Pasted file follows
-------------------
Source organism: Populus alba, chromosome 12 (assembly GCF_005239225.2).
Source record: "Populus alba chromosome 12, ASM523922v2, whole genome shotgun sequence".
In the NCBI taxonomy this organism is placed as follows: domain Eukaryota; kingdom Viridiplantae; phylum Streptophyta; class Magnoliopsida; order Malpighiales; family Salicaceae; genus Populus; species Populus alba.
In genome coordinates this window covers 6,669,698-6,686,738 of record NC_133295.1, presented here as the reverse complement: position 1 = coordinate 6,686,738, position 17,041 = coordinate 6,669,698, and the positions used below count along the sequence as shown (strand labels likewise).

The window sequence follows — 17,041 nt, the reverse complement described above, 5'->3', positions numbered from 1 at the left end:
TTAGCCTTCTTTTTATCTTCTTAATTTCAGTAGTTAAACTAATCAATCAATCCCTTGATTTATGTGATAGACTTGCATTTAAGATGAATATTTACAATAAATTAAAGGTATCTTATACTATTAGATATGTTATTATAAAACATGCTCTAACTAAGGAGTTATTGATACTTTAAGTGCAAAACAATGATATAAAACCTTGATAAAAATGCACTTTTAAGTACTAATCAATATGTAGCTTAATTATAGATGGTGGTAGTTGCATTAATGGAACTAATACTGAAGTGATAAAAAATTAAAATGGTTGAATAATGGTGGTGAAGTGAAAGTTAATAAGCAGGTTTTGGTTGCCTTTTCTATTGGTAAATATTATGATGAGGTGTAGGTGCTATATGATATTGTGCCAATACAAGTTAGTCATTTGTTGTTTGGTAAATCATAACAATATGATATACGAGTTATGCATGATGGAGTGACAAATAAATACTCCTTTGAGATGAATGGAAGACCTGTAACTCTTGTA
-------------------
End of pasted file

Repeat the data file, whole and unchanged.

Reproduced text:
Source organism: Populus alba, chromosome 12 (assembly GCF_005239225.2).
Source record: "Populus alba chromosome 12, ASM523922v2, whole genome shotgun sequence".
In the NCBI taxonomy this organism is placed as follows: domain Eukaryota; kingdom Viridiplantae; phylum Streptophyta; class Magnoliopsida; order Malpighiales; family Salicaceae; genus Populus; species Populus alba.
In genome coordinates this window covers 6,669,698-6,686,738 of record NC_133295.1, presented here as the reverse complement: position 1 = coordinate 6,686,738, position 17,041 = coordinate 6,669,698, and the positions used below count along the sequence as shown (strand labels likewise).

The window sequence follows — 17,041 nt, the reverse complement described above, 5'->3', positions numbered from 1 at the left end:
TTAGCCTTCTTTTTATCTTCTTAATTTCAGTAGTTAAACTAATCAATCAATCCCTTGATTTATGTGATAGACTTGCATTTAAGATGAATATTTACAATAAATTAAAGGTATCTTATACTATTAGATATGTTATTATAAAACATGCTCTAACTAAGGAGTTATTGATACTTTAAGTGCAAAACAATGATATAAAACCTTGATAAAAATGCACTTTTAAGTACTAATCAATATGTAGCTTAATTATAGATGGTGGTAGTTGCATTAATGGAACTAATACTGAAGTGATAAAAAATTAAAATGGTTGAATAATGGTGGTGAAGTGAAAGTTAATAAGCAGGTTTTGGTTGCCTTTTCTATTGGTAAATATTATGATGAGGTGTAGGTGCTATATGATATTGTGCCAATACAAGTTAGTCATTTGTTGTTTGGTAAATCATAACAATATGATATACGAGTTATGCATGATGGAGTGACAAATAAATACTCCTTTGAGATGAATGGAAGACCTGTAACTCTTGTA